Jeff Olson started Velocity Business Publishing in 1997 with one partner and soon took on another. For the next five years, the business grew, sales increased and the partnership prospered. But then sales slumped, the business struggled and the partnership cracked. The 46-year-old entrepreneur bought out his partners in the Middlebury, Vermont, publisher in July 2003 and now says, "I'll never go into a partnership with anybody again. I'm going to be in charge of my own thing."
Olson's experience is one that many people considering starting a business need to hear about. Lured by the promise of companionship, the hope of sharing financial and decision-making burdens, and the potential for synergy with someone who has complementary talents, entrepreneurs by the millions decide that starting a business with a partner is far better than going it alone.
The good news is that when it works, it works well. "Companies that start out with partners tend to be the most successful," according to David Gage, an Arlington, Virginia, business mediator and author of The Partnership Charter: How to Start Out Right With Your New Business Partnership (or Fix the One You're In). Unfortunately, according to Gage, many partnerships fall apart after a few years.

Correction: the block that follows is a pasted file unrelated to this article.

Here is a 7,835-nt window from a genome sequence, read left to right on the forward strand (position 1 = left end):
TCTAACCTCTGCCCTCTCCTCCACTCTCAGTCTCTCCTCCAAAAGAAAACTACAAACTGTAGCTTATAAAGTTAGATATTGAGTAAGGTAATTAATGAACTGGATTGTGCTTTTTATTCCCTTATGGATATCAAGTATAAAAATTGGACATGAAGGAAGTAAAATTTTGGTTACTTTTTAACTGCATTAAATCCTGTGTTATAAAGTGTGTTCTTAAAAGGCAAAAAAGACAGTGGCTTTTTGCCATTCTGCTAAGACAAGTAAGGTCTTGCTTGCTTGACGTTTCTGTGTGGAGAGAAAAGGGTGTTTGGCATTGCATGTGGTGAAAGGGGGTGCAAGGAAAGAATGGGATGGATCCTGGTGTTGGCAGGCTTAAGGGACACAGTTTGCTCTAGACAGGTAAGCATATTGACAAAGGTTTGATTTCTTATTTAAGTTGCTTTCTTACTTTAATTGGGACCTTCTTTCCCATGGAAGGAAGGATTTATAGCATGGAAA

That doesn't stop people from forming new companies with partners. There are more than 2 million businesses organized as partnerships, according to the 2003 Statistical Abstract of the United States. Yet that probably vastly understates the popularity of going into business with someone else, says Denis Clifford, a Berkeley, California, attorney and co-author of The Partnership Book: How to Write a Partnership Agreement. Many businesses that are legally corporations are, in fact, run by two or more partners who share ownership, decision making and finances equally.
Whether an S or C corporation, an LLC or professional corporation, businesses run by de facto partners have many of the same advantages-and face many of the same issues-as by-the-book partners do. If you live by the partnership, you can die by it, too. "The basic human realities are the same, whatever form of organization you have," says Clifford. "And they're the most important."